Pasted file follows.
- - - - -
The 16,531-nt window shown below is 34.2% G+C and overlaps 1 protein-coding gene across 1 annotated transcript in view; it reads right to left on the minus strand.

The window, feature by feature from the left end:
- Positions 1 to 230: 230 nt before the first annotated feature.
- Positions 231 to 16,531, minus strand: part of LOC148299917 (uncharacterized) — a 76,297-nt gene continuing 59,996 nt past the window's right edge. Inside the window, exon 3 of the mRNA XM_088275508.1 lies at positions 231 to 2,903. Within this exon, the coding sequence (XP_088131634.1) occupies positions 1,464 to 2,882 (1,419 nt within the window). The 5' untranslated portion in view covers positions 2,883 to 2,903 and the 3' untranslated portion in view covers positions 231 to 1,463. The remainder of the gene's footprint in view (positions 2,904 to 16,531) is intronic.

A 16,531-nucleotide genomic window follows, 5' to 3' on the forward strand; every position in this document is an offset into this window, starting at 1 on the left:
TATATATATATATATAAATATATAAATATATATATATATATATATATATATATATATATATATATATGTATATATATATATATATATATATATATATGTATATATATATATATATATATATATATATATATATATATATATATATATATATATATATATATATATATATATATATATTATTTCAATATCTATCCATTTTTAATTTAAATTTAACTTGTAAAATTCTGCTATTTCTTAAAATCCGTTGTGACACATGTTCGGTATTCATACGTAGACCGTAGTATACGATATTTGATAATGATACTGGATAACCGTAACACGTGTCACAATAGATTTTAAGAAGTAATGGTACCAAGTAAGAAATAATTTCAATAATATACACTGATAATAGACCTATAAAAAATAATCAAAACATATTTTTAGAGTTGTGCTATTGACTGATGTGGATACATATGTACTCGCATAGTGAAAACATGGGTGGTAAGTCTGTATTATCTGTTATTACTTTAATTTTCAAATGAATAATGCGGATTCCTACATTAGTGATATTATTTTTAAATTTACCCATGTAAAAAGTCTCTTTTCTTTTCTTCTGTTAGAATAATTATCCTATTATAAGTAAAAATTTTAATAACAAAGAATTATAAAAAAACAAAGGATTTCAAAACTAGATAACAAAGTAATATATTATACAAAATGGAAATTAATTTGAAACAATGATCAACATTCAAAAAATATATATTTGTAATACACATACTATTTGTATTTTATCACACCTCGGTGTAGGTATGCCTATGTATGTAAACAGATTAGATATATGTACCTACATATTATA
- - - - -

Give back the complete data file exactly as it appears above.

The 16,531-nt window shown below is 34.2% G+C and overlaps 1 protein-coding gene across 1 annotated transcript in view; it reads right to left on the minus strand.

The window, feature by feature from the left end:
- Positions 1 to 230: 230 nt before the first annotated feature.
- Positions 231 to 16,531, minus strand: part of LOC148299917 (uncharacterized) — a 76,297-nt gene continuing 59,996 nt past the window's right edge. Inside the window, exon 3 of the mRNA XM_088275508.1 lies at positions 231 to 2,903. Within this exon, the coding sequence (XP_088131634.1) occupies positions 1,464 to 2,882 (1,419 nt within the window). The 5' untranslated portion in view covers positions 2,883 to 2,903 and the 3' untranslated portion in view covers positions 231 to 1,463. The remainder of the gene's footprint in view (positions 2,904 to 16,531) is intronic.

A 16,531-nucleotide genomic window follows, 5' to 3' on the forward strand; every position in this document is an offset into this window, starting at 1 on the left:
TATATATATATATATAAATATATAAATATATATATATATATATATATATATATATATATATATATATGTATATATATATATATATATATATATATATGTATATATATATATATATATATATATATATATATATATATATATATATATATATATATATATATATATATATATATATATTATTTCAATATCTATCCATTTTTAATTTAAATTTAACTTGTAAAATTCTGCTATTTCTTAAAATCCGTTGTGACACATGTTCGGTATTCATACGTAGACCGTAGTATACGATATTTGATAATGATACTGGATAACCGTAACACGTGTCACAATAGATTTTAAGAAGTAATGGTACCAAGTAAGAAATAATTTCAATAATATACACTGATAATAGACCTATAAAAAATAATCAAAACATATTTTTAGAGTTGTGCTATTGACTGATGTGGATACATATGTACTCGCATAGTGAAAACATGGGTGGTAAGTCTGTATTATCTGTTATTACTTTAATTTTCAAATGAATAATGCGGATTCCTACATTAGTGATATTATTTTTAAATTTACCCATGTAAAAAGTCTCTTTTCTTTTCTTCTGTTAGAATAATTATCCTATTATAAGTAAAAATTTTAATAACAAAGAATTATAAAAAAACAAAGGATTTCAAAACTAGATAACAAAGTAATATATTATACAAAATGGAAATTAATTTGAAACAATGATCAACATTCAAAAAATATATATTTGTAATACACATACTATTTGTATTTTATCACACCTCGGTGTAGGTATGCCTATGTATGTAAACAGATTAGATATATGTACCTACATATTATA